The comparison of acute toxicity in 2 treatment courses: Three-weekly and weekly cisplatin treatment administered with radiotherapy in patients with head and neck squamous cell carcinoma

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The most appropriate cisplatin treatment schedule delivered with radiotherapy in patients with head and neck squamous cell carcinoma (HNSCC) is unknown. The aim of this study was to compare the acute toxicity and its impact on the course of the treatment, administered cisplatin and radiation doses, the length of hospitalization and supportive drugs administration in patients with HNSCC receiving 2 different cisplatin treatment schedules administered with radiotherapy.

In this retrospective analysis, 104 patients with HNSCC were enrolled. Patients received radiation concurrently with 100 mg/m2 cisplatin administered 3-weekly (n = 50; group A) or 35 to 40 mg/m2 cisplatin administered weekly (n = 54; group B). Chemoradiotherapy was performed in locally and/or regionally advanced disease (stage III–IV), in a definitive radical upfront setting (71.1%) or after surgical resection in patients with high-risk factors (28.8%).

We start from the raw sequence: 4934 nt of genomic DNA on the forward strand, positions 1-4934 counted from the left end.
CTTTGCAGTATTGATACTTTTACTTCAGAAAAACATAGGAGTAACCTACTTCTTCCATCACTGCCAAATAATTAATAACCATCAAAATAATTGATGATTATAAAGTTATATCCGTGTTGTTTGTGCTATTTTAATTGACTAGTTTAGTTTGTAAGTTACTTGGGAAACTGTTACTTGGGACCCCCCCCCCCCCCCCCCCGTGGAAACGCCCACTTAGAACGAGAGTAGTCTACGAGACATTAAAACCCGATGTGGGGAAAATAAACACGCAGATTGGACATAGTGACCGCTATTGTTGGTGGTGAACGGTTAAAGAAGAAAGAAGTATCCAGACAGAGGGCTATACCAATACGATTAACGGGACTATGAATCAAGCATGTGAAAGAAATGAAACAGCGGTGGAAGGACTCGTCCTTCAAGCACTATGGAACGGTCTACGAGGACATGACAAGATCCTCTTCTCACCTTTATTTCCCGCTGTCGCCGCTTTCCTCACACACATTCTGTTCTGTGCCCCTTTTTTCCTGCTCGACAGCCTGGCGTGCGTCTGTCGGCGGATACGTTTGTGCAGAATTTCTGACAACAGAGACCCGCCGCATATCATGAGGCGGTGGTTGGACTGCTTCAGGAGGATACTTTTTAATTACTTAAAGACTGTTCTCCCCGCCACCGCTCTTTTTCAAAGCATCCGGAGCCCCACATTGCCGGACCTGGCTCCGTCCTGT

Both study groups were equally distributed in terms of age, gender, stage of the disease, Eastern Cooperative Oncology Group performance score, chronic diseases and primary tumor site. The schedule of cisplatin dosing did not influence the duration of hospitalization, the number of additional supportive drugs (antibiotics, opioids) administered or total doses of received radiotherapy. However, postponement of radiotherapy due to adverse events was significantly more frequent in patients treated with 35/40 mg/m2 (55.56% vs 32%; P = .015). Furthermore, patients treated with weekly treatment schedule received lower total cisplatin dose (160 mg/m2) in comparison to those treated with the 3-weekly schedule (200 mg/m2). Grade 3 and 4 mucositis occurred more frequently in patients treated in group A (70% vs 50%; P = .037). Leukopenia was also observed more frequently in group A (88% vs 72.2%; P = .04), however there was no difference in grade 3/4 leukopenia between both study arms. There was no statistically significant difference in any other adverse effects.

These results do not demonstrate the advantage of modified weekly schedule over standard 3-weekly cisplatin treatment plan. However, severe mucositis occurred more frequently in patients receiving 3-weekly cisplatin, both chemotherapy schedules seemed to present similar toxicity. Due to conflicting efficacy and toxicity, the results and compliance of weekly and 3-weekly cisplatin schedules should be evaluated in further randomized, controlled trials and retrospective studies.

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